MSHA to pick-up mine visits after rash of fatal accidents

WASHINGTON, D.C. — Two mining deaths last week in West Virginia are part of the reason why the federal Mine Safety and Health Administration has decided to remind mining operations of best safety practices.

Jeannette Galanis

In a call with stakeholders Wednesday, MSHA Deputy Assistant Secretary for Policy Jeannette Galanis said the agency would have a renewed focused on powered haulage and rollover policies.

“We are taking this very seriously,” Galanis told mine operators.

Trenten Dille, 26, of Littleton, died June 2 at the Marion County Coal Resources mine near Fairview in Marion County when he was struck by the rib of a coal support pillar. Nicholas David Adkins, 43, of Racine died June 3 when he was struck by an underground shuttle car at the Marfork Coal’s Horse Creek Eagle Mine in Raleigh County.

Shuttle car operations are considered powered haulage.

There have been 15 mining deaths in the U.S. this year. Seven of those deaths were related to both surface and underground powered haulage situations, MSHA acting administrator for enforcement Sam Pierce said.

“We already know this has been a hard year from our industry and as we continue to see our fatal accidents continue to rise so we feel we need to do something,” Pierce said.

MSHA will “reinvigorate” its powered haulage initiative that it first implemented in 2018, according to MSHA Deputy Administrator for Enforcement Tim Watkins.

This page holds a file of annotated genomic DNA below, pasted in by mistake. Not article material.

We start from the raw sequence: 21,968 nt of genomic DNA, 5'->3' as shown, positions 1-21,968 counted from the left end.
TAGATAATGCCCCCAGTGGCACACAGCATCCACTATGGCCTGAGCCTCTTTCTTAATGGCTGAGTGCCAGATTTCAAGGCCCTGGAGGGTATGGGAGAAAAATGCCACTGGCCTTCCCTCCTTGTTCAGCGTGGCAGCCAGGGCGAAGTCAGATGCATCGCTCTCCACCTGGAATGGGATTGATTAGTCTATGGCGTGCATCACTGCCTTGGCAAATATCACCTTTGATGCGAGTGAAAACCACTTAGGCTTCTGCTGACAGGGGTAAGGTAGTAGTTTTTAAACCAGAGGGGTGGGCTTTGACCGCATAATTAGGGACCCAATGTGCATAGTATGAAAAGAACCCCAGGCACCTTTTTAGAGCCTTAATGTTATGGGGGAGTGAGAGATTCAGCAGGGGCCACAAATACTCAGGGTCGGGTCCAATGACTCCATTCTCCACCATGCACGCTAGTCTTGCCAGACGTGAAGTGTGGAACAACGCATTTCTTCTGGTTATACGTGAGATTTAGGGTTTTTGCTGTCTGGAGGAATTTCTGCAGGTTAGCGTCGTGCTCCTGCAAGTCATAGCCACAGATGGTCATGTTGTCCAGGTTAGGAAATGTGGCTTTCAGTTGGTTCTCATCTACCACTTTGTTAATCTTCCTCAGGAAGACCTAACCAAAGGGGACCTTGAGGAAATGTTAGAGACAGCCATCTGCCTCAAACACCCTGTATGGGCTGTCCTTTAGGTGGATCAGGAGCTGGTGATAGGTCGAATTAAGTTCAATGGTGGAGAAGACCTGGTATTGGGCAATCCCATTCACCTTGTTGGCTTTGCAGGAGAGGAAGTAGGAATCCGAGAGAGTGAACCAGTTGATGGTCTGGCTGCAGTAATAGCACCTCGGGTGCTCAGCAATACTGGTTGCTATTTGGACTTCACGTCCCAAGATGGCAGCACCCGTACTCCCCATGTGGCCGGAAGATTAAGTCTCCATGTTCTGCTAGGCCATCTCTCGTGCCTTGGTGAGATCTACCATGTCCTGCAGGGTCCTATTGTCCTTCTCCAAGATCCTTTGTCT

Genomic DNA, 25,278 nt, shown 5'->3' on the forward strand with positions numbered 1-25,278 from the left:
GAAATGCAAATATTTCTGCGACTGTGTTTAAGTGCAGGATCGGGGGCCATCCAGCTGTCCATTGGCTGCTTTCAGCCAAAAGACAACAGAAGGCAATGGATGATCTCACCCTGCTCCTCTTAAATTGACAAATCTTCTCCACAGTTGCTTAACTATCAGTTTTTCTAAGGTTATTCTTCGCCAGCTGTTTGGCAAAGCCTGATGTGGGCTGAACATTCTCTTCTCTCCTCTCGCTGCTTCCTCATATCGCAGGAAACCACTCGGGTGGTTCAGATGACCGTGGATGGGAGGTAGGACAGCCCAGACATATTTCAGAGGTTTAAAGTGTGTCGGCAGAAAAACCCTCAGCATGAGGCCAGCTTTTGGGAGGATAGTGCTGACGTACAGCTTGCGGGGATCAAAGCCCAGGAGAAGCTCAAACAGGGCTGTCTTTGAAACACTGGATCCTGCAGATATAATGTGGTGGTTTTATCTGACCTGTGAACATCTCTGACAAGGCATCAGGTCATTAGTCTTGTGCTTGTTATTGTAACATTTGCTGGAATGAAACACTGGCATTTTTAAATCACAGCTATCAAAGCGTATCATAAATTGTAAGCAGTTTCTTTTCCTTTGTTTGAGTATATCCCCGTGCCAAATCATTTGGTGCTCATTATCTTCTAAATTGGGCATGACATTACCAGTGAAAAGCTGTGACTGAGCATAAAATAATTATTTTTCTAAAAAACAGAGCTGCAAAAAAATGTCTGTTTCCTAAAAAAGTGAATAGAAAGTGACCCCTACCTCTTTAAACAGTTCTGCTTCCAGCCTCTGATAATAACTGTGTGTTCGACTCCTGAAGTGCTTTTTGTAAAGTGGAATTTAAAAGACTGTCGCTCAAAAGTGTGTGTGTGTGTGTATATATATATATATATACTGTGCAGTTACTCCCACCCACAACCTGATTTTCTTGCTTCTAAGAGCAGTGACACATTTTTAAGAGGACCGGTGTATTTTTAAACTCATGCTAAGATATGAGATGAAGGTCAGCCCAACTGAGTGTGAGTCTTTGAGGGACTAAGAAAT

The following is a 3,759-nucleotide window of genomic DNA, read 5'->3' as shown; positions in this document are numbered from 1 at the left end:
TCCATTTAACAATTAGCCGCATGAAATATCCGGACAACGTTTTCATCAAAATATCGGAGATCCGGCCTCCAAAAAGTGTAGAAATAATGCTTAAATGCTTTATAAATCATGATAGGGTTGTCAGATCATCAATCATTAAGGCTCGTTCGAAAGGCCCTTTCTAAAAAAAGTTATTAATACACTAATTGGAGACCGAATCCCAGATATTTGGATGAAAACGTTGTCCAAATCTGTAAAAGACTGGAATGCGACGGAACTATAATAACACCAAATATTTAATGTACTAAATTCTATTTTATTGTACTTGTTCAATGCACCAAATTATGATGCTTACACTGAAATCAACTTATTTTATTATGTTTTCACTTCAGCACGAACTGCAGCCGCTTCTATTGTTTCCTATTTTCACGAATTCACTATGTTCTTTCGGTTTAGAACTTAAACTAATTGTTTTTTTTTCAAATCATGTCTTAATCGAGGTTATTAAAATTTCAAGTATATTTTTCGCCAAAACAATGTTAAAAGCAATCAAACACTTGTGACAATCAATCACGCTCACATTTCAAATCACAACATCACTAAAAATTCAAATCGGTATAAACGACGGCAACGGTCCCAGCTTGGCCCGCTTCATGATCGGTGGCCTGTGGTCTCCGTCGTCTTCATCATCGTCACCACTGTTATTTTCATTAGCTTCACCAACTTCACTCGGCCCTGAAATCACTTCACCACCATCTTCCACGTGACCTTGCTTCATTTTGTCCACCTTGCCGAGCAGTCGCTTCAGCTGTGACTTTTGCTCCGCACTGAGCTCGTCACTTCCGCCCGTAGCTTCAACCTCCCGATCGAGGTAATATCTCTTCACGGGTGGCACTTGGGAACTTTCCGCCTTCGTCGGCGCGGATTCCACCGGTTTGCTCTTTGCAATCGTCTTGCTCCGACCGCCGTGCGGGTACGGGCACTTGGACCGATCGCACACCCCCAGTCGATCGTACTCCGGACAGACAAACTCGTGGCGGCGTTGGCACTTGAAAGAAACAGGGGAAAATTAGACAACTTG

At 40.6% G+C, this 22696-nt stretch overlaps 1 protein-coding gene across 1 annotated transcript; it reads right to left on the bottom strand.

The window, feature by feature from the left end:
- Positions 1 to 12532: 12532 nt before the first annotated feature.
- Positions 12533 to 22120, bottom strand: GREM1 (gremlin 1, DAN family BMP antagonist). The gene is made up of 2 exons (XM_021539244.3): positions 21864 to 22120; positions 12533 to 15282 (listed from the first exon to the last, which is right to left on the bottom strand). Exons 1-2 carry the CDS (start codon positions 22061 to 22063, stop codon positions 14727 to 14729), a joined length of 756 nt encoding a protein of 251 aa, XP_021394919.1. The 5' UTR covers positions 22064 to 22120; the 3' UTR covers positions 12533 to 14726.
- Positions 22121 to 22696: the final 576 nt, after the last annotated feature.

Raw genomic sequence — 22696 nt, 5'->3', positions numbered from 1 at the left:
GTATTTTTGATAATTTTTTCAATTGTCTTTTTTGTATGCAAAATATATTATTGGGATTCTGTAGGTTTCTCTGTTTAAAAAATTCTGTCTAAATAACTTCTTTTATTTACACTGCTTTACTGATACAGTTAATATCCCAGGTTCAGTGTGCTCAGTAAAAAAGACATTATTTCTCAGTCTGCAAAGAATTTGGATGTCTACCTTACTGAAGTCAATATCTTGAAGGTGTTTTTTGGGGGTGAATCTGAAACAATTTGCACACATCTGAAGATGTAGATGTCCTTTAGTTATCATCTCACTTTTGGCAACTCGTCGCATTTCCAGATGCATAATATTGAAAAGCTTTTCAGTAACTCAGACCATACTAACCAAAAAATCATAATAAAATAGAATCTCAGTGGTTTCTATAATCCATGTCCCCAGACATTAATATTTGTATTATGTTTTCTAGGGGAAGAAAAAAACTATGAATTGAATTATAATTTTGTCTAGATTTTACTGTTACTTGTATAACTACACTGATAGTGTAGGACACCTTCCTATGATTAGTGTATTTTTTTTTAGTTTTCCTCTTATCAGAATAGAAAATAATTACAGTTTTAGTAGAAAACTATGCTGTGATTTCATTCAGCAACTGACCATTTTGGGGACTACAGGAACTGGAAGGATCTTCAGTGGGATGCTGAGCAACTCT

“In the very near future our enforcement personnel along with specialists from our educational field and small mine services will be visiting mines to discuss these accidents and the best practices associated with them,” Watkins said.

MSHA inspectors will bring with them a newly designed powered haulage sticker for miners and two informational fliers. One will deal with powered haulage accidents and the other with rollover accidents, Watkins said.

Pierce said the visits will include discussions about best practices.

“We feel like one fatality is too many but when there’s 15 it’s telling us we need to do something different,” he said.

Galanis said MSHA has relaxed some of its COVID provisions allowing for the mine visits.

“We will be allowing our small mine training teams to visit small mines now,” she said.

The West Virginia accidents remain under investigation by both MSHA and the West Virginia Office of Mine Safety Health and Training.

Both Dille and Adkins were mine foremen.

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